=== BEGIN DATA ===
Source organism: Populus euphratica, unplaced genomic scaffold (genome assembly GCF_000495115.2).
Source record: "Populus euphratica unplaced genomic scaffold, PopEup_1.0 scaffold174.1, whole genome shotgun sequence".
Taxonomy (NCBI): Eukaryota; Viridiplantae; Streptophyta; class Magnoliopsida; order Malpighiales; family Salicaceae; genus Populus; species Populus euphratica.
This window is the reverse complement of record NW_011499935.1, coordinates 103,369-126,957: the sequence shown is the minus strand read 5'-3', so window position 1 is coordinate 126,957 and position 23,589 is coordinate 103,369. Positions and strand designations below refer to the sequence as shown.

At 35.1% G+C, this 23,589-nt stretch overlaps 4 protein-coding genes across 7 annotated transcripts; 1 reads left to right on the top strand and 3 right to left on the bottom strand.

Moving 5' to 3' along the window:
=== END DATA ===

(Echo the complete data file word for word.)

Source organism: Populus euphratica, unplaced genomic scaffold (genome assembly GCF_000495115.2).
Source record: "Populus euphratica unplaced genomic scaffold, PopEup_1.0 scaffold174.1, whole genome shotgun sequence".
Taxonomy (NCBI): Eukaryota; Viridiplantae; Streptophyta; class Magnoliopsida; order Malpighiales; family Salicaceae; genus Populus; species Populus euphratica.
This window is the reverse complement of record NW_011499935.1, coordinates 103,369-126,957: the sequence shown is the minus strand read 5'-3', so window position 1 is coordinate 126,957 and position 23,589 is coordinate 103,369. Positions and strand designations below refer to the sequence as shown.

At 35.1% G+C, this 23,589-nt stretch overlaps 4 protein-coding genes across 7 annotated transcripts; 1 reads left to right on the top strand and 3 right to left on the bottom strand.

Moving 5' to 3' along the window: